Pure Gould: Raising a glass to Bombay

When IDV and United Distillers merged to create the behemoth that is Diageo, the world expected Bombay to go into the impressive brand potpourri. But at the last minute the US monopoly and merger authorities decreed it had to be sold off, enabling Bacardi to buy the booty in 1998. And the price? Well it included the scotch Dewar’s – then the number one brand Stateside – so Bacardi paid more than US$1.5bn for the duo. Bombay was at the time a rising star – and what a star. 

Folk at IDV were none too pleased when they were forced to sell Bombay and at the time I agreed. After all they had done all the work conceiving the brand and then seeding it. They had nurtured a brand which was at that time teetering on the brink of fortune.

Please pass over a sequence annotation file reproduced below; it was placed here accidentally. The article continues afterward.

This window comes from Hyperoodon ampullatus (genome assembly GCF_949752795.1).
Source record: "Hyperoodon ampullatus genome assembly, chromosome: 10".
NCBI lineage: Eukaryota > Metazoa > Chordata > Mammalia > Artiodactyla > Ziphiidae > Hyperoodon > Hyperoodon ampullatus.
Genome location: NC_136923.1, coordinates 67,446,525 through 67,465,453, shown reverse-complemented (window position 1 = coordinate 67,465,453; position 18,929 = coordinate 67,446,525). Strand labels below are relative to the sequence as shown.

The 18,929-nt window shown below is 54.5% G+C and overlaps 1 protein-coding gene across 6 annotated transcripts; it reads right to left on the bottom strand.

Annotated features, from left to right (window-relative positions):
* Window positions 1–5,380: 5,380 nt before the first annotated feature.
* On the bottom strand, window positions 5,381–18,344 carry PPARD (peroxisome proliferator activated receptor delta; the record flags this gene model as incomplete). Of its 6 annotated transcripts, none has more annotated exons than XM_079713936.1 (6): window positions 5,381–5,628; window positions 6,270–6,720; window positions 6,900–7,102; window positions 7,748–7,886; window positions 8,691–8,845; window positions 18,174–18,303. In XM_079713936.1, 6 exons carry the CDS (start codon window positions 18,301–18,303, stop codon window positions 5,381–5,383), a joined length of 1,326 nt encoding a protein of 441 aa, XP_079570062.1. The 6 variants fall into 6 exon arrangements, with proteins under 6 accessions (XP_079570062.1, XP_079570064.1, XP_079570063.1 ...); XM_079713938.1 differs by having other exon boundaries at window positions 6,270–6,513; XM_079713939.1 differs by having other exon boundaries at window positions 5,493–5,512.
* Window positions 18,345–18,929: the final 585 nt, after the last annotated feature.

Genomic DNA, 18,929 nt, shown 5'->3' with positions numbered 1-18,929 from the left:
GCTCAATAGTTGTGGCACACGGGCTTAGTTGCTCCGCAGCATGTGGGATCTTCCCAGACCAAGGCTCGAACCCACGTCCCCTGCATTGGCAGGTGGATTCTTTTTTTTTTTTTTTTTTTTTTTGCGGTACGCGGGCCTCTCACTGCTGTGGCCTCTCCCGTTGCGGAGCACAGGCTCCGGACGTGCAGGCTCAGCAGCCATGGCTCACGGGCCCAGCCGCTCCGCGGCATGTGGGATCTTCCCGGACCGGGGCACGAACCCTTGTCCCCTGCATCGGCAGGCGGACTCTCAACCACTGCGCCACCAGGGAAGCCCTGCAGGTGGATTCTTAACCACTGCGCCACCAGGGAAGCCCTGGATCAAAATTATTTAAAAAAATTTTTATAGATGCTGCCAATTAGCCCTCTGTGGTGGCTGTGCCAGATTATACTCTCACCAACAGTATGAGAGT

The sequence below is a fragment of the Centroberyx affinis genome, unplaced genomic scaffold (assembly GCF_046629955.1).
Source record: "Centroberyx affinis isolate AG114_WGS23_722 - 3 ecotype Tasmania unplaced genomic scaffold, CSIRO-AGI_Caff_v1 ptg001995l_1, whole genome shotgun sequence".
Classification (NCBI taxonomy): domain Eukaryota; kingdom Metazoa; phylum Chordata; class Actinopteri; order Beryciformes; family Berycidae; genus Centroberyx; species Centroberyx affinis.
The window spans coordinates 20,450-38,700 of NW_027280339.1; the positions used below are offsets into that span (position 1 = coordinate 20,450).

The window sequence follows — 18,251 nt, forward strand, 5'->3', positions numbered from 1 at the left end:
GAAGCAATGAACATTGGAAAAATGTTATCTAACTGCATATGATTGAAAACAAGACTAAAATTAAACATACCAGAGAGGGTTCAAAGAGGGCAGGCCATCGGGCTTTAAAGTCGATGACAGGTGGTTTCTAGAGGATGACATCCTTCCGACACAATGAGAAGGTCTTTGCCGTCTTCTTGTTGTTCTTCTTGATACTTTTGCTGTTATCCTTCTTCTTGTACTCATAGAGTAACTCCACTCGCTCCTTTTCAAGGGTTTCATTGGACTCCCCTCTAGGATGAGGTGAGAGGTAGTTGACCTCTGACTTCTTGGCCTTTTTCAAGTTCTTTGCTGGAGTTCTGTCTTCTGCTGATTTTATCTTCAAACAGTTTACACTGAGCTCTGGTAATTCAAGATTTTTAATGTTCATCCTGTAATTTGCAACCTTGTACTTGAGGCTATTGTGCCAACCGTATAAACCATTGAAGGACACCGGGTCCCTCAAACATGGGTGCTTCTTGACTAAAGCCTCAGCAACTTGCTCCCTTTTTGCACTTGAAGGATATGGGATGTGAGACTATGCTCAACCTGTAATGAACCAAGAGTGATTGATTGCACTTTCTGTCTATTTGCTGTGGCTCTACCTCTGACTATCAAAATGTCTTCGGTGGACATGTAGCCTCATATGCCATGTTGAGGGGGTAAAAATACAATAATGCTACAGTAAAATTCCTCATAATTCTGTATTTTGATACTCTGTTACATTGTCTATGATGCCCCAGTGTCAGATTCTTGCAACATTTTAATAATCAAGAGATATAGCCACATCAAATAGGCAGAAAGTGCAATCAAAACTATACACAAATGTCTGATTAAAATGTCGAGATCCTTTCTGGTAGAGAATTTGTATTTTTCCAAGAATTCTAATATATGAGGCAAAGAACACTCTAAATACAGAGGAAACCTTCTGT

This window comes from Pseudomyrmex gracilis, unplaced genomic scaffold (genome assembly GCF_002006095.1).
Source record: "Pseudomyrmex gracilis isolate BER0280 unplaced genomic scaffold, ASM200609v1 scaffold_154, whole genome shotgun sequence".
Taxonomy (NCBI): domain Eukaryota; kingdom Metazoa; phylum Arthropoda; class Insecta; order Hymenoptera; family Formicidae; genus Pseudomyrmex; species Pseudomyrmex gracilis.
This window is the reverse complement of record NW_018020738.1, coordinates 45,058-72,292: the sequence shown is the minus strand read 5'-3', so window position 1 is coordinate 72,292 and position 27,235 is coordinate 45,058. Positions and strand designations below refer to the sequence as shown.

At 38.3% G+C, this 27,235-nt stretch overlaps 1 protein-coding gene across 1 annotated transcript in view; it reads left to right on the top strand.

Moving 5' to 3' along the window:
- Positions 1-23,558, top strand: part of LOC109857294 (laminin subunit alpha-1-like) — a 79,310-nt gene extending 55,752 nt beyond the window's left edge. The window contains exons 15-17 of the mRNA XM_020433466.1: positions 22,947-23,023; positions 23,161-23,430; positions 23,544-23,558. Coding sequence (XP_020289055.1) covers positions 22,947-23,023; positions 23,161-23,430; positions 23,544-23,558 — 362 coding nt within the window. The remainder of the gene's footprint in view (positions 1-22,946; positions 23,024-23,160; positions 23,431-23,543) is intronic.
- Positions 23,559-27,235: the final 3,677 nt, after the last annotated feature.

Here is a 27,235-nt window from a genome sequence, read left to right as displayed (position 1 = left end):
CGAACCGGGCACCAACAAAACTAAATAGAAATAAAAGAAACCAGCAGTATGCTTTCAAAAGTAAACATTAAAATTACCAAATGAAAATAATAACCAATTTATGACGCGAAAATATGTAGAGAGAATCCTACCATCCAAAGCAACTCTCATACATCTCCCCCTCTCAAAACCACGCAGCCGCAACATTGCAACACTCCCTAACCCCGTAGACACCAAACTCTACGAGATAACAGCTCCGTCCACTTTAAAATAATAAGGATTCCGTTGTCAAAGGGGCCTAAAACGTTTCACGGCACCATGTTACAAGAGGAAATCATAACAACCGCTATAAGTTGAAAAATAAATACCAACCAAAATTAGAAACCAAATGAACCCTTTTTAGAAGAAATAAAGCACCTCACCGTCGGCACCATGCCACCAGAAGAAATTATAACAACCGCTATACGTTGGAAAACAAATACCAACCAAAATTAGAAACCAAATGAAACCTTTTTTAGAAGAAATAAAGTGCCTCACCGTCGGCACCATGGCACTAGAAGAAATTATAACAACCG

But there again it has to be said Bacardi is good at buying brands, it has the money and it’s quicker and possibly cheaper than launching and building brands from scratch.

So back to the question would IDV have built a distillery for its gin star? I like to think so. But one thing is for sure – had Bombay ended up in the Diageo camp, there would have been no Laverstoke. 

In the 1990s Diageo closed its gin distilleries in London, moving the production of Gordon’s, Tanqueray and more up to Cameronbridge in Scotland, where they are now produced alongside Smirnoff and the grain whiskies for Johnnie Walker and Bell’s scotch. Come to think of it, Cameronbridge as an economic model must be an accountant’s idyll – but that said both Gordon’s and Tanqueray have been robbed of their London heritage. 

One feels in Bacardi’s care, Bombay’s heritage is secured, and in the little speakeasy bar at Laverstoke on that opening night, with an Aviation cocktail to hand, I made a silent toast to the US drinks giant – and that is a first.